posted
31-Jul-10, 23:55
by Pjlu
Avatar for Pjlu
posted about 9 years ago
Hi Natassia,
there is no way you should feel guilty about having a personal life and balance or believe that this means it makes you less capable in your dissertation. And good for you about the lovely things happening in your life at present. Having said that, I would caution that it is not an easy balance to strike. Of the many academics I have known it seems to be common to have a pretty intense focus on their work. They do have families sometimes and play sports or whatever but, for example both my sister and my supervisor really really work hard as academics. When I questioned my supervisor about her work-she was an academic for a while as while she got her Phd, having just been experienced and very competent so at the University employed on her Masters; she worked very long days at uni and then went home and did hours at night as well on the phd and still published papers.

My sister's work is likewise very very intense although she has brief spaces in the year when she has a break-she has to do some summer courses as well as she is employed in the US. My expartner was different in someways, he used to work extremely hard but clocked in regular days when he wasn't teaching. However, he told me the first years when he was publishing, writing all of his courses and getting used to the work were incredibly busy.

So it is very hard and focused work. And I think it is probably very usual to feel guilt, when you pull yourself back into that intensity of mind and thinking after having a very necessary and helpful break. But it is a bit like the work and study combination as well. In the last couple of weeks while working on these edits, work has been as intense as always, one of my grown children became really ill for three days and needed considerable support and my gorgeous cat went missing , plus my beautiful daughter had a birthday. And actually my guilt lay, not in that I was spending time on editing, but that I was as 'there' perhaps as I could have been for my family, if I had not had so many things to sort out.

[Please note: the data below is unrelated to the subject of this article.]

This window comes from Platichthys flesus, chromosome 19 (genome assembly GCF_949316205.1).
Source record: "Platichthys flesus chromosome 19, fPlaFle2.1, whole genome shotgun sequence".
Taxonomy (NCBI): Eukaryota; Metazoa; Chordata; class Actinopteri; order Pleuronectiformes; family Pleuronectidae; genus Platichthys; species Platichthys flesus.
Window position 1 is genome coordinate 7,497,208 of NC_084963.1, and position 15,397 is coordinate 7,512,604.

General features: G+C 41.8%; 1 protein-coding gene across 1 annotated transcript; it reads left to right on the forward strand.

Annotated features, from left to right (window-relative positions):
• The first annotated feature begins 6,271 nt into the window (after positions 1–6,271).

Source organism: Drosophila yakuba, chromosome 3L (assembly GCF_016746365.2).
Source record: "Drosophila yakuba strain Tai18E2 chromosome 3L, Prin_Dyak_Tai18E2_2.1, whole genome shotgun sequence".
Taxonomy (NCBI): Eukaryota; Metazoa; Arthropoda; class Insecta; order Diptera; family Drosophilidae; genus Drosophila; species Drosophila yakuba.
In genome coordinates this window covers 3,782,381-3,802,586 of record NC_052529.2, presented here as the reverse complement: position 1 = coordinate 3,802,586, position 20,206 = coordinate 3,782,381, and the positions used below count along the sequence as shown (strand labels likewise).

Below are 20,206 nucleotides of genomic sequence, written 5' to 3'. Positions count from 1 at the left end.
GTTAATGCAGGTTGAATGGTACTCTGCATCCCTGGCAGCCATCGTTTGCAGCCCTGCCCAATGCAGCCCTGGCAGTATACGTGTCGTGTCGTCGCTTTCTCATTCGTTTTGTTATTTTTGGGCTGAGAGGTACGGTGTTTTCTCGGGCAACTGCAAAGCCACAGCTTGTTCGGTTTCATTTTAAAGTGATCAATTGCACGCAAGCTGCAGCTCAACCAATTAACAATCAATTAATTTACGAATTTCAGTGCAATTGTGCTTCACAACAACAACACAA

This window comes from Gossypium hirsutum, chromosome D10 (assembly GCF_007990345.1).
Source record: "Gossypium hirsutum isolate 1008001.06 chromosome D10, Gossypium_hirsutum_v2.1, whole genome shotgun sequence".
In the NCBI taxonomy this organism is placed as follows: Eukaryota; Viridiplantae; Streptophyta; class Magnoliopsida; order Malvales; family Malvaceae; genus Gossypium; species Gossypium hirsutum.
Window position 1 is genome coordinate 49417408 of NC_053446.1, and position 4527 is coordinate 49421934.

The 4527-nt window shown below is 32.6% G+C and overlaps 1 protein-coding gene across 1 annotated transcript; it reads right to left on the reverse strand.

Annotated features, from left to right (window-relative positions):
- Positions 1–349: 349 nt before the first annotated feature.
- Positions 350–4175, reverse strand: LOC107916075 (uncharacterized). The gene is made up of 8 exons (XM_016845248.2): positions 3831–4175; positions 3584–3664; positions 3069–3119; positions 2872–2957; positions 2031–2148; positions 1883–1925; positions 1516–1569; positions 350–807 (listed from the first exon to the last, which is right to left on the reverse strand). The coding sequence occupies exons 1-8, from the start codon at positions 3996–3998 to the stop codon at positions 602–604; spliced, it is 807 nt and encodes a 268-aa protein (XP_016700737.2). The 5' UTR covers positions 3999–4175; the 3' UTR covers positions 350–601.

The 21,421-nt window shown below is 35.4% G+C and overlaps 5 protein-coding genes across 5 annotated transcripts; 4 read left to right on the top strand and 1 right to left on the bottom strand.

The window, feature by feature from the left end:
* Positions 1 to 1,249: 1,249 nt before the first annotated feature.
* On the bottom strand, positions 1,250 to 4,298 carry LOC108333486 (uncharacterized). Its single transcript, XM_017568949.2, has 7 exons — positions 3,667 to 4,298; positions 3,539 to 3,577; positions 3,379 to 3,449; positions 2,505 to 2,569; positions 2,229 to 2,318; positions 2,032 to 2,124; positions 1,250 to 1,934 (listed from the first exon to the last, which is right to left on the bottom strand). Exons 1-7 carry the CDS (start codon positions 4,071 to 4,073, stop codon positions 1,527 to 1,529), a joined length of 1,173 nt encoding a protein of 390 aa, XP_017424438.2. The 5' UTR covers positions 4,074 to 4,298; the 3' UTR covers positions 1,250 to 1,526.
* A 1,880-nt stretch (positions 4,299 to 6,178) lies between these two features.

Turns out that we all got through it, cat turned up, son is much better and daughter was fine with her birthday even though ants got into her beautiful cake and we had to ditch it. But the guilt was there nevertheless.

I think to be honest, no one has their cake (we are continuing the cake image here(mince)) and eats it as well. To say that a thesis can be cruised through is inaccurate, to say that working and juggling study is an easy thing to do, or juggling anything else for that matter like family, friends, a variety of hobbies, whatever, is likewise inaccurate, I believe. But we should never feel guilty for our choices about how we choose to make this balance. If gettiing a phd meant meaning no form of relationship, that would be dire, but we have to acknowledge that we are going to actively have to make time for the relationships and we need to work out for ourselves and with partners and family, how we are going to manage all of our commitments.

For example, I have decided after chats to my friends that I am having a bit of space in my life after submission to think, to really involve myself in new work role (which has heaps of projects I need to work on) and I want to leave a bit of space in my life for the possibility of a new relationship. My previous one ended halfway through the masters and to be honest, I don't know how I would have managed this year, if it had continued. But that is me and where I am.

I don't think guilt is helpful is it...but it is one of those things that we all seem cursed with. Good luck with your dissertation Natassia and it is lovely to hear that things are working out well elsewhere as well.

Thread: i just got a job offer :D:D:D

posted
30-Jul-10, 21:45
edited about 10 seconds later
by Pjlu
Avatar for Pjlu
posted about 9 years ago
Wow fantastic! Well done you! It is really nice to hear such good news. I can understand how happy and relieved you must feel. Hope it all goes incredibly well and that you are doing something especially nice to celebrate this. And think of all of the qualities you can bring to this work given all of your past experiences and education.(up) (They should have little glasses of champagne as emoticons for these sorts of events).